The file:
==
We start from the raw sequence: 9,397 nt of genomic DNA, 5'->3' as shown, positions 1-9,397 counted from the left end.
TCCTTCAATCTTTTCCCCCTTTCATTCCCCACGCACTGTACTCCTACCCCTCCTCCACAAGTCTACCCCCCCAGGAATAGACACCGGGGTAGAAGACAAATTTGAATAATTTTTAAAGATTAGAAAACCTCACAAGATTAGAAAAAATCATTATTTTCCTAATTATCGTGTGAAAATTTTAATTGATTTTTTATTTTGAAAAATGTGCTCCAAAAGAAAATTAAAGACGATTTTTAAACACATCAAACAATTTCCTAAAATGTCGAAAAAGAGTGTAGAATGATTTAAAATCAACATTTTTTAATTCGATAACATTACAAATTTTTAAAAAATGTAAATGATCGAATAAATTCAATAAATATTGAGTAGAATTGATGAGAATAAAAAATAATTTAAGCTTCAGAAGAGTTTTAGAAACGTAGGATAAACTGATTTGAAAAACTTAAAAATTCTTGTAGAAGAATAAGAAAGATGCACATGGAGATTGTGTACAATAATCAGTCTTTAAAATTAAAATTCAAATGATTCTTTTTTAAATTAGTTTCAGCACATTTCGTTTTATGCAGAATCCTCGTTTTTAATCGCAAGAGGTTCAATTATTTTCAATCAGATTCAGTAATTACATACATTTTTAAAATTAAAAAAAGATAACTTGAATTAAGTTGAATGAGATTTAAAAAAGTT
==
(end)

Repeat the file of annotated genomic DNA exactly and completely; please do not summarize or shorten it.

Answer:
We start from the raw sequence: 9,397 nt of genomic DNA, 5'->3' as shown, positions 1-9,397 counted from the left end.
TCCTTCAATCTTTTCCCCCTTTCATTCCCCACGCACTGTACTCCTACCCCTCCTCCACAAGTCTACCCCCCCAGGAATAGACACCGGGGTAGAAGACAAATTTGAATAATTTTTAAAGATTAGAAAACCTCACAAGATTAGAAAAAATCATTATTTTCCTAATTATCGTGTGAAAATTTTAATTGATTTTTTATTTTGAAAAATGTGCTCCAAAAGAAAATTAAAGACGATTTTTAAACACATCAAACAATTTCCTAAAATGTCGAAAAAGAGTGTAGAATGATTTAAAATCAACATTTTTTAATTCGATAACATTACAAATTTTTAAAAAATGTAAATGATCGAATAAATTCAATAAATATTGAGTAGAATTGATGAGAATAAAAAATAATTTAAGCTTCAGAAGAGTTTTAGAAACGTAGGATAAACTGATTTGAAAAACTTAAAAATTCTTGTAGAAGAATAAGAAAGATGCACATGGAGATTGTGTACAATAATCAGTCTTTAAAATTAAAATTCAAATGATTCTTTTTTAAATTAGTTTCAGCACATTTCGTTTTATGCAGAATCCTCGTTTTTAATCGCAAGAGGTTCAATTATTTTCAATCAGATTCAGTAATTACATACATTTTTAAAATTAAAAAAAGATAACTTGAATTAAGTTGAATGAGATTTAAAAAAGTT